And as important as clear and concise directions are, nothing is as necessary as Trust. If you don’t trust your guide, you’ll either hesitate to follow them or not follow them at all. And it might not always be the guide’s fault. Some of us are prideful and think we know where we should go, even if we can’t see it. One such student flat out resisted his guide’s directions this week. “No,” he said. “The spot is over here!” Even though his guide was standing at the right spot, he stubbornly went the opposite way, getting further from the spot. He also came close to a penalty, nearly stepping on a spot until he finally listened to his guide.
Let’s just admit this: It is difficult to put yourself in the hands of another person. But guides can help you increase your trust in them by being trustworthy. Proving yourself over and over and admitting when you make a mistake will help your partner trust you. This embodies honesty, faithfulness and loyalty!
A couple of students allowed their blind partners to walk past the game boundaries, dangerously close to the walls. They did it in jest with no malicious intent. However, that decision made them less trustworthy (at least in this activity). It took some time for that partner to be able to quickly follow their instructions again.
One guide told his partner that the level was completed, then quickly turned to talk with some other students. The blind partner, not hearing his guide, continued to walk towards a brick wall. He stopped him in time, but it reminded me of how easily distracted we can get, our eyes straying from our responsibilities.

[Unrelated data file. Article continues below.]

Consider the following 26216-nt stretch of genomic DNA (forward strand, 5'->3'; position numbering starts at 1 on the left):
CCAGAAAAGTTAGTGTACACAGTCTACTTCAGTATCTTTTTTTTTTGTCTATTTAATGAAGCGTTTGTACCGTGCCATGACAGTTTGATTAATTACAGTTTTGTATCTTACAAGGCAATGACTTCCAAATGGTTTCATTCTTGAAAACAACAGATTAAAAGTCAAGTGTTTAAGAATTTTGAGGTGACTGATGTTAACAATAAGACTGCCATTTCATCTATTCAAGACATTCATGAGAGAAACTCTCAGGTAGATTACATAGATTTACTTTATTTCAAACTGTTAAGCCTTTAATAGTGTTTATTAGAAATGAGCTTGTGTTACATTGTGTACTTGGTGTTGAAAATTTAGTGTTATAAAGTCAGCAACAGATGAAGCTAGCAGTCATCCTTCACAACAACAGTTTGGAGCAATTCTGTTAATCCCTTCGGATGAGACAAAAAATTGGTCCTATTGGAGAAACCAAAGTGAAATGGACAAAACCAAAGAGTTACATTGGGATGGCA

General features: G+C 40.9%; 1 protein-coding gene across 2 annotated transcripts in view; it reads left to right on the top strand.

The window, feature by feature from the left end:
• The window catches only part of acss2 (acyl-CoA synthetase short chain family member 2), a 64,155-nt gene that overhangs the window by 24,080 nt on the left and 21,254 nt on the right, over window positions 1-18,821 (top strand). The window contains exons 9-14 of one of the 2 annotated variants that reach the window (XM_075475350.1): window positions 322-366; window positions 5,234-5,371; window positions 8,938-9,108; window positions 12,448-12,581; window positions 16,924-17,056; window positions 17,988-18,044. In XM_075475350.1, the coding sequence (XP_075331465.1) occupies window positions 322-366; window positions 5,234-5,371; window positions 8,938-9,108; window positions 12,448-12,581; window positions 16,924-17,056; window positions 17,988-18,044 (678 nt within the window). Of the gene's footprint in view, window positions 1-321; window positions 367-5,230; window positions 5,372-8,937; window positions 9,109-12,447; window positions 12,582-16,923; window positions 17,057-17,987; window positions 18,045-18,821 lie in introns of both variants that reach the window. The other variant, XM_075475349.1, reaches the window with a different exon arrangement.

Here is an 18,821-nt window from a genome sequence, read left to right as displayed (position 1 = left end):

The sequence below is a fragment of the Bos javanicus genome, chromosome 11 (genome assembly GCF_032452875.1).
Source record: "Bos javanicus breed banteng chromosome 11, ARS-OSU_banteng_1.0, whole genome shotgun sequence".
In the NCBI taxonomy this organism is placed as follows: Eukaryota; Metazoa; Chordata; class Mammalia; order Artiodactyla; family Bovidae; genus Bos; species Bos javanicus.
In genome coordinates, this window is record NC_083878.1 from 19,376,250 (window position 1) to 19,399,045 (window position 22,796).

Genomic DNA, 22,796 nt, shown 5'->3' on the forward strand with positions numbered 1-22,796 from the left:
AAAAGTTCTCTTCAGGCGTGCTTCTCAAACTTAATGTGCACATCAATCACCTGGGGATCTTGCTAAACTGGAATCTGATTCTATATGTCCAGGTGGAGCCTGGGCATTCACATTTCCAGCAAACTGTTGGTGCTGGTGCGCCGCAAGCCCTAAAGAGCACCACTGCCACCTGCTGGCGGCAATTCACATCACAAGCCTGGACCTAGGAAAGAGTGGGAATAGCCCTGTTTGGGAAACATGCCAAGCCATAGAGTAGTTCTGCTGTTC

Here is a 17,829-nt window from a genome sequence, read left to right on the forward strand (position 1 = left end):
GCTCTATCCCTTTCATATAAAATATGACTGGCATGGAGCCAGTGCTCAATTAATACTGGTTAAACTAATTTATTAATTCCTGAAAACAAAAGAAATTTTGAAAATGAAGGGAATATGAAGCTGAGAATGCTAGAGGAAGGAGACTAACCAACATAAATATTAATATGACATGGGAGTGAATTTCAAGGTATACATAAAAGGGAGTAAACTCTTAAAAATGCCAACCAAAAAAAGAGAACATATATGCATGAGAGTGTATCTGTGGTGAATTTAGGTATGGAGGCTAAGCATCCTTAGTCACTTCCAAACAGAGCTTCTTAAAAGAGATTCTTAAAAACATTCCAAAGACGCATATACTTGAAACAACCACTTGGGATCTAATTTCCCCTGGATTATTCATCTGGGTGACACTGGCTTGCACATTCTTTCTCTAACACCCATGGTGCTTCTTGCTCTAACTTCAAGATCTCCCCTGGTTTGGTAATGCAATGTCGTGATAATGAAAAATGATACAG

Some students struggled to focus purely on the voice of their guide. Many other voices were shouting out different words, some opposite of what they thought their guide had said. This led some groups to create a different “language” to speak, so they could focus easier on their guide. The guide would clap their hands, and the blind partner would simply follow the sound until it stopped. Then they would simply wait for a short verbal signal and continue.
Isn’t it like that in our world? We are trying to get along in life the best we can. We try to do right, but other “voices” sound off in our head, confusing us. Some things we read, listen to, or watch contain messages that are contrary to what is good, healthy and right for us or others.
So, we need to
Be a trustworthy guide, one worth following...
Careful & wise when choosing who to follow!